It’s definitely different to not have a handy bottle of Ranch that you can pour on your salad, although maybe this is for the best, because I guess dressings aren’t particularly good for you.  The stuff in the packet isn’t too bad, and we have been using regular oil & vinegar most of the time.  Also, they do have iceberg and other kinds of lettuce here, which is amazing, considering that the authentic Bulgarian equivalent is cabbage.  Cabbage is good, but not all the time.

Oil & Vinegar

Oil & Vinegar

Another difference is that milk here comes in a paper carton.  Most of it isn’t refrigerated and says that it stays good for six months unless you open it (hmm…how is that possible?)  Bulgarians love dairy products, and there is one whole aisle in the store just for yogurt, and another for cheese (yum!)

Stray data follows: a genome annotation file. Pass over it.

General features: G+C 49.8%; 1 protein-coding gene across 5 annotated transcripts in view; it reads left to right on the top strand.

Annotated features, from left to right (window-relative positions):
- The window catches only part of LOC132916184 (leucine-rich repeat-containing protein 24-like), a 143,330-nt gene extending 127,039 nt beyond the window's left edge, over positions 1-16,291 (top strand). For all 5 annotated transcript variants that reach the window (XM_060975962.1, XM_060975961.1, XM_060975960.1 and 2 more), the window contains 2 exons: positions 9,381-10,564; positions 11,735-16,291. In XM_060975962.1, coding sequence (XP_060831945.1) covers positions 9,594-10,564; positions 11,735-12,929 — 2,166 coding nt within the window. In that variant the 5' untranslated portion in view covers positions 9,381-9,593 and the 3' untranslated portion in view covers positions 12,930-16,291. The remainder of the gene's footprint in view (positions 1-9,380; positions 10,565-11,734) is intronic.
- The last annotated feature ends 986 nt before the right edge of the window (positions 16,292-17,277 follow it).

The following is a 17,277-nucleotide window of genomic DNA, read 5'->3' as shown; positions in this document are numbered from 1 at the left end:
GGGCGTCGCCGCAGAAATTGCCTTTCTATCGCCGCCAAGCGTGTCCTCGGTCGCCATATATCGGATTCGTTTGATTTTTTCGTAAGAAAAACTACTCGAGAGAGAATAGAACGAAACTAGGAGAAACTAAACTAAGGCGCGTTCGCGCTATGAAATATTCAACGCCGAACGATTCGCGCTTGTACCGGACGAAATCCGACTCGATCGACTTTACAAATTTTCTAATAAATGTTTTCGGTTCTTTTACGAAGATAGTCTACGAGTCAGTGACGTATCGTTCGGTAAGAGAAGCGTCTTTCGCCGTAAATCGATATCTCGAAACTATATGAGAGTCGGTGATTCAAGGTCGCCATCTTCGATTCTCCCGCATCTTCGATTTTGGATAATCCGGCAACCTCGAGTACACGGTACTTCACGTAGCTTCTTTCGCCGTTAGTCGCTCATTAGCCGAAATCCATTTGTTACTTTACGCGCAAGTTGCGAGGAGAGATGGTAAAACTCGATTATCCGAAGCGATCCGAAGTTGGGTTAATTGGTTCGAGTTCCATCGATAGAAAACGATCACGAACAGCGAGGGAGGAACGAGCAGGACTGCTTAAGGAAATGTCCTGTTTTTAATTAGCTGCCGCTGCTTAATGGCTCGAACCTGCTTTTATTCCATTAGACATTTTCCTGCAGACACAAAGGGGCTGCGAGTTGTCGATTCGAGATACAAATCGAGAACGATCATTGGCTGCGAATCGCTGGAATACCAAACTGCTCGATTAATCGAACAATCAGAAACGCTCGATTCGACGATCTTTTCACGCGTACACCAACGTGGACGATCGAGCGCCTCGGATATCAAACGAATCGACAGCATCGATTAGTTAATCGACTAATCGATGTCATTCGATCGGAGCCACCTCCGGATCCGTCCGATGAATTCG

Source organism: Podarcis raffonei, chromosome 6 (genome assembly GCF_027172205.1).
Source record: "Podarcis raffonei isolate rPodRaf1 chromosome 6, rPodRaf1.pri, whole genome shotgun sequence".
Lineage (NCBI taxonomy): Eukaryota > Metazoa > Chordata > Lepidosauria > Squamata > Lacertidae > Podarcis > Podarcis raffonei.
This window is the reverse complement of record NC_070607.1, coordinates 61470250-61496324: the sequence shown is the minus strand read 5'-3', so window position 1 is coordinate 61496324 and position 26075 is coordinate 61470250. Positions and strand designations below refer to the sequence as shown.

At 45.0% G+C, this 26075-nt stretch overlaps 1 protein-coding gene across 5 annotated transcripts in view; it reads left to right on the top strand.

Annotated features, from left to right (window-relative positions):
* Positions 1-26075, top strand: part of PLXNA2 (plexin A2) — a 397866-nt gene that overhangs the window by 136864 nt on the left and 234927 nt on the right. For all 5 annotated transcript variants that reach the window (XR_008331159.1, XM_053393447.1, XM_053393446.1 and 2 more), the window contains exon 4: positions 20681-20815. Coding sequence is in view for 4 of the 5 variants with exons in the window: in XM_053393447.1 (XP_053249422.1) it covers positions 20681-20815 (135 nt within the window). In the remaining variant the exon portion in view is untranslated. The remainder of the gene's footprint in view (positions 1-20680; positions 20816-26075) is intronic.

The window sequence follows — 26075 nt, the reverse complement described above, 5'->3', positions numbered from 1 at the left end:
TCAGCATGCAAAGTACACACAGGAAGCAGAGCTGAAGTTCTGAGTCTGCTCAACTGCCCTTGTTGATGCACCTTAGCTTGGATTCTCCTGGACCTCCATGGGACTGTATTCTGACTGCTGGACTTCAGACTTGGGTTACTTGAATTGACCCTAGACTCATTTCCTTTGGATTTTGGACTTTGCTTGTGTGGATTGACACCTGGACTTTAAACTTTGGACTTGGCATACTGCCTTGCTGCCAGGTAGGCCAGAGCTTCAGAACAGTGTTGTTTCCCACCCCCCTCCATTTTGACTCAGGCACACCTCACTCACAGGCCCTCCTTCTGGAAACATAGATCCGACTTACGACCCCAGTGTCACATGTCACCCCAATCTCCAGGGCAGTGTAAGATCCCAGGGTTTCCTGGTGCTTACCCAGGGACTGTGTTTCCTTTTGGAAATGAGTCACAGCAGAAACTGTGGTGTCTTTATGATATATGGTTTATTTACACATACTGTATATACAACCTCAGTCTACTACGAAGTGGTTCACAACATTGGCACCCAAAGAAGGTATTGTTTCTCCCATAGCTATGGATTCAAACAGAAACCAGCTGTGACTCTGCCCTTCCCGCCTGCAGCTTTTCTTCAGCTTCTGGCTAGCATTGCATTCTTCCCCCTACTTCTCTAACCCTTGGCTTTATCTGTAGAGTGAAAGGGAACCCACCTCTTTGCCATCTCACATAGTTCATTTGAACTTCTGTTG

Milk & Juice

Also, there is a great variety of juices here.  Pictured above is cherry juice.  Maybe I’m just unobservant, but I don’t think I’ve ever seen cherry juice in the US, just cherry-flavored Kool-Aid.  Real cherry juice is actually quite tasty.  Whenever I have those diabetic moments, you can rest assured that I’ll be bringing my sugars back up in style.  By the way, on that juice bottle there’s no way to tell whether it says “Cappy” or “Sarru”, since it could be written in either the Latin script or the Cyrillic.  There’s one furniture store here called “Como”, but then we realized it might be “Soto.”  Who knows?

In Bulgaria, thoughts about coffee are quite different.  When I tried to order “American coffee” in a breakfast place a couple of weeks ago, the waitress simply told me “It’s not any good.”  In contrast, instead of fresh, hot filter-coffee, the cream of the crop is Nescafe instant coffee.  Some say that this is because during Communist times they couldn’t get it, so now it’s the rave.